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TOUR #7 Bradley’s Tour – Two Days Tour

190,00

RDV time and place are 8.20am Place de Québec, in the center of Bayeux. Therefore you can only join this tour if you are spending the night before in Bayeux or vicinity.
This is a combination of our Tour # 2 (Omaha / Utah FDT) and Tour # 5 (101st Airborne FDT). Our Tour # 7 is intended for visitors having more time in Normandy for in-depth exploration and examination of the many Invasion sites. For those with a true passion for study and understanding of these areas, this Tour is the most specialized Tour about American forces in Normandy. We believe you will feel at times like you are part of the living history at these sites, and will walk away with memories and impressions that will last a lifetime for you.

DAY 1: This Tour expands and builds upon our Tour #1 to Omaha Beach, by a visit to Utah Beach. In one day’s time, this tour will allow you to see and understand the attack strategy and manuvers of two key American Corps – the 5th Corps at Omaha, and the 7th Corps at Utah. Here, in this tour, you will visit many of the actual sites filmed and depicted in the famous American movie ” The Longest Day ” which was the first film about D-Day’s Invasions. This tour will allow you to link the fictional places you have undoubtedly seen in the film, with the real life places in history. This is an unbelievable tour, and an experience of a lifetime.

DAY 2: For those of you who have a specific interest in an in depth understanding of the 101st Airborne’s participation in the Invasion, this tour is for you! Our tour guide’s highly specialized knowledge of the American Forces’ activities on D-Day within this tour will intimately acquaint you with the activities and specific objectives of only inland bound paratroopers from the portion of the Allied Invasion. In this tour, you will learn about the formidable German defenses that faced the incoming landings of the American paratrooper forces, and will visit the sites of many key battles which opened the way for other waves of American troops onto Utah. You will visit such famous landing places as Carentan, several Drop Zones, Bloody Gulch, and you will follow the historic steps of the men in the “Band of Brothers ” …the famous Easy Company of 506th PIR. You will not be disappointed with the specialized nature of this tour! Only Overlord offers the many features in this tour to you.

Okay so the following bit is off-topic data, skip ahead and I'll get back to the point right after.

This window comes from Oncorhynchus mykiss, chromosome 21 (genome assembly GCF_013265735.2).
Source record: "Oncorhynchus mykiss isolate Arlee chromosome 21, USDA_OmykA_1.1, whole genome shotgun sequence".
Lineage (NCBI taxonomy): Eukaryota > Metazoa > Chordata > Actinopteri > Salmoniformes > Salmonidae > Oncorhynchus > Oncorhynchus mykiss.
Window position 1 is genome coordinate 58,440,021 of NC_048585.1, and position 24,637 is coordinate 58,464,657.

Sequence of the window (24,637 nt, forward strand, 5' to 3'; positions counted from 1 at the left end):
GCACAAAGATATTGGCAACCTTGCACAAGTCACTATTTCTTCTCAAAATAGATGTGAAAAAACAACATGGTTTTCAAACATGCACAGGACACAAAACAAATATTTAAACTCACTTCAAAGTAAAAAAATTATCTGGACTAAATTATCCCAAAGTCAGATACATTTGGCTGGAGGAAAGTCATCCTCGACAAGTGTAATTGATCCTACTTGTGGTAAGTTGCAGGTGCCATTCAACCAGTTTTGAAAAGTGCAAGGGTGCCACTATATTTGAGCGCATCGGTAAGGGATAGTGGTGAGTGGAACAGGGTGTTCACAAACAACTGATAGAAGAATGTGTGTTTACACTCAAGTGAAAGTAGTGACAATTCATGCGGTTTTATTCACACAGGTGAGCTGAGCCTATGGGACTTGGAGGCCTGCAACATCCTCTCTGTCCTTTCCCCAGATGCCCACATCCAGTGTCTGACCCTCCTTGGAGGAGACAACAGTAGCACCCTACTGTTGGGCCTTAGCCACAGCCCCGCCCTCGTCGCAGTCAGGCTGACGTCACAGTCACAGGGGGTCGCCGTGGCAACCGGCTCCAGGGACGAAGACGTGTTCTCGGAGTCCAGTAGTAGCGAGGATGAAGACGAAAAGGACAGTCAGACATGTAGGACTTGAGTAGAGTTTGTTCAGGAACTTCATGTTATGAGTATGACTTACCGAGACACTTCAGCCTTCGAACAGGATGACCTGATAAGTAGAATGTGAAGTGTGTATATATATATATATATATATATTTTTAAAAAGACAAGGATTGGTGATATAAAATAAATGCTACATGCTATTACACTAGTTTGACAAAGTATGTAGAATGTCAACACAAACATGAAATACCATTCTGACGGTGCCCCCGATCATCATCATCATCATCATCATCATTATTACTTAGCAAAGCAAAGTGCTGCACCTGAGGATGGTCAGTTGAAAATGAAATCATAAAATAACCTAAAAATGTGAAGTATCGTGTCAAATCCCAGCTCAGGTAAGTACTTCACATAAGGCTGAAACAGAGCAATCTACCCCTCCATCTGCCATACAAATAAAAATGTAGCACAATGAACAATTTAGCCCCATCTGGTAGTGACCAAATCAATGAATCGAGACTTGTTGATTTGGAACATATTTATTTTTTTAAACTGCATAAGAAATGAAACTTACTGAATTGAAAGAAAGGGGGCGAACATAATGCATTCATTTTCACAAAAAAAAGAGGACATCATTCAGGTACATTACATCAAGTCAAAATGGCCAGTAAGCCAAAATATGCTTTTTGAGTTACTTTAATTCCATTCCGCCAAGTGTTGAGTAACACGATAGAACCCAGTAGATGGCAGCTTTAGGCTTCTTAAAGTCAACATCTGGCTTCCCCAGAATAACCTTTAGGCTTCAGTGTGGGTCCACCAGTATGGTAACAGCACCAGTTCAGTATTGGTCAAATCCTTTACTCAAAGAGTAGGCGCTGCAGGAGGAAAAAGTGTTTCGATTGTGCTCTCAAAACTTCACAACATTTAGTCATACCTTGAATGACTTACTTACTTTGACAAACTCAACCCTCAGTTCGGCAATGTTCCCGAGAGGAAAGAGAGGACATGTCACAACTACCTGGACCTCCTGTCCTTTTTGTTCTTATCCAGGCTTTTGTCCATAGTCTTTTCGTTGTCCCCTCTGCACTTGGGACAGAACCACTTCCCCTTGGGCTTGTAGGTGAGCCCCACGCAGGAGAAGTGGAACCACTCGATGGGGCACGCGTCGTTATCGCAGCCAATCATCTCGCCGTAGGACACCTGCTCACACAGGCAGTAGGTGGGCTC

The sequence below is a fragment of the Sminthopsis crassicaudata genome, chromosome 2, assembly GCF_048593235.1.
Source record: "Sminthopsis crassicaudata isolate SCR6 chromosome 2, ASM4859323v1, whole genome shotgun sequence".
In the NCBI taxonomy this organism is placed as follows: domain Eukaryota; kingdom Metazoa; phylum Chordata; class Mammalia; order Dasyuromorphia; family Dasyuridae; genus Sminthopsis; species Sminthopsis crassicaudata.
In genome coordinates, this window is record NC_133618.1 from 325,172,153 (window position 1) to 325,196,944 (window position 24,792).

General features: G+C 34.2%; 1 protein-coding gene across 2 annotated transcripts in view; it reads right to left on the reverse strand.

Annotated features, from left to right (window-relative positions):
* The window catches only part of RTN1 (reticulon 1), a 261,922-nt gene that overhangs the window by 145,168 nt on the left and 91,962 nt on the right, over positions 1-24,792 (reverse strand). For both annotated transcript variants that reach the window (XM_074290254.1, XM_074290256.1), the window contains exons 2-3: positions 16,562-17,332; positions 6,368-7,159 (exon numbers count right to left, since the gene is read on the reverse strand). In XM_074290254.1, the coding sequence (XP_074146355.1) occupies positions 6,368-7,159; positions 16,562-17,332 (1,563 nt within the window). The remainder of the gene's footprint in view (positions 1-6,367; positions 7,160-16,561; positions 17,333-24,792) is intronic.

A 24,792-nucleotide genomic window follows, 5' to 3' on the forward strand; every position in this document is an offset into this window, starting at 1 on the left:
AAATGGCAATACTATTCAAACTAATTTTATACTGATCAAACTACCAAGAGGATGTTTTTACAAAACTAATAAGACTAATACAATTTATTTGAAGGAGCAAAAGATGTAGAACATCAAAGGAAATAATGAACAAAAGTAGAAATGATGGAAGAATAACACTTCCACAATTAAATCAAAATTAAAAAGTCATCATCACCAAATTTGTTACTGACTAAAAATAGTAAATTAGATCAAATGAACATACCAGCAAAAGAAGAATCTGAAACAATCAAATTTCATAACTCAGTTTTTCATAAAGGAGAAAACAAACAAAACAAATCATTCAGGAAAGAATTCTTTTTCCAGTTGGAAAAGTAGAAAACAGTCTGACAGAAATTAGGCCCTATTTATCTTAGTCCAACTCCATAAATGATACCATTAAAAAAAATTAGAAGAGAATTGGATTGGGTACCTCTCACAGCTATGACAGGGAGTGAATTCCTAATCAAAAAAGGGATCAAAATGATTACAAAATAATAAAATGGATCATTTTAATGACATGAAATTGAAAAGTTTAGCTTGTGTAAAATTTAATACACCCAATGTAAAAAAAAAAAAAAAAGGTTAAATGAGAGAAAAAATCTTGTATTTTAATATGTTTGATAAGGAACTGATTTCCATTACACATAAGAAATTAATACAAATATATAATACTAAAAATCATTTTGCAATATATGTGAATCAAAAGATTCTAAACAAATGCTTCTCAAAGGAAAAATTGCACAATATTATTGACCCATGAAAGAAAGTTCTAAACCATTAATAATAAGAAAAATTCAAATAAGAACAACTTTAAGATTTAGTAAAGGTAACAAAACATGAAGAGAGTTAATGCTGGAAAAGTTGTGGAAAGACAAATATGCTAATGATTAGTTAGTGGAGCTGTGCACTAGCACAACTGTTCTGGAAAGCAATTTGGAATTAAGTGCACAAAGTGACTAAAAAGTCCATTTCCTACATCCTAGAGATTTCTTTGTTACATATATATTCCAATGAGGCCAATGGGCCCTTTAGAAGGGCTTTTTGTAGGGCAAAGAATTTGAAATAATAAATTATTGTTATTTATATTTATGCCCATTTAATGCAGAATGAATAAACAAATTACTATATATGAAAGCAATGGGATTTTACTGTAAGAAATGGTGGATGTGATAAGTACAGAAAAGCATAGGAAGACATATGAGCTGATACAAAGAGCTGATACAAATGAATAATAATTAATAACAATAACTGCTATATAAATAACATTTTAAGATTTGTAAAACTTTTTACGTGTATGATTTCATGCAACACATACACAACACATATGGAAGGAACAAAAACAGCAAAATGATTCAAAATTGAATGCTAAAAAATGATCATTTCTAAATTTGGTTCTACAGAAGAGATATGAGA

Day One :

overlord-tour-image-produit-tour2-omaha
Tour #2 Omaha / Utah full day tour

This tour will take you to sectors where the American V Corps and VII Corps landings occurred at Omaha and Utah beaches. You will follow the steps of the famous 1st, 29th, and 4th American Infantry Divisions and the other units that linked up with them. You will also be taken to the misplaced drop zones of the 82nd and 101st Airborne Units that landed in the early morning hours of the D-Day Invasion on June 6, 1944.

MORNING: Longues-sur-Mer Battery – Omaha Beach – American Cemetery of Colleville – Pointe du Hoc.
AFTERNOON: Sainte-Mère-Eglise – Sainte-Mère-Eglise Museum – La Fière – DeGlopper Action – Utah Beach – Sainte Marie du Mont – Holdy Battery and First Aid Station – La Colombière Hospital – Hiesville General Taylor Headquarter – General Pratt Memorial – Angoville au Plain.

Day Two :

overlordtour-tour-5-101st-airborne-tour
Tour #5 101st Airborne Tour Full Day Tour

Our 101st Airborne Tour is an exceptional tour, and will be of great interest to those who saw Steven Spielberg’s famous movie, – Band of Brothers. This tour will enable you to link the fictional movie locations with the real places of the paratroops landings onto Normandy. Many sites on this tour are inaccessible to most other tour companies, and remain secluded from entry. However, due to the generosity of various land owners, and our personal relationship with them, you will have the privilege of seeing places like Brecourt Manor, and many other places where Lt. Winters and members of Easy Company stayed during the first nights of the Invasion.

However, this Tour includes also many spots dedicated to the infamous Screaming Eagles. You will understand the mission assigned to this unit, who had to secure the causeways running to the beach and to assume the link with the Vth Corps coming from Omaha Beach.
This Tour is a special Tour for those you are fond of History and wish to discover strategy in deep learning.
Put on your Boots!

MORNING: Ambush crossroad – Meehan crash to Beuzeville au Plain – Marmion’s farm – WXYZ Les Mézières – Brécourt manor – Sainte-Marie-du-Mont – Colonel Sink creasy ride.
Lunch to Sainte-Mère-Eglise
AFTERNOON: Château de Bel Enault – Basse Addeville – Hell’s Corner – Saint-Côme-du-Mont and Dead Man’s corner Museum – Purple Heart Lane – La Barquette Lock – Carentan – Brévands.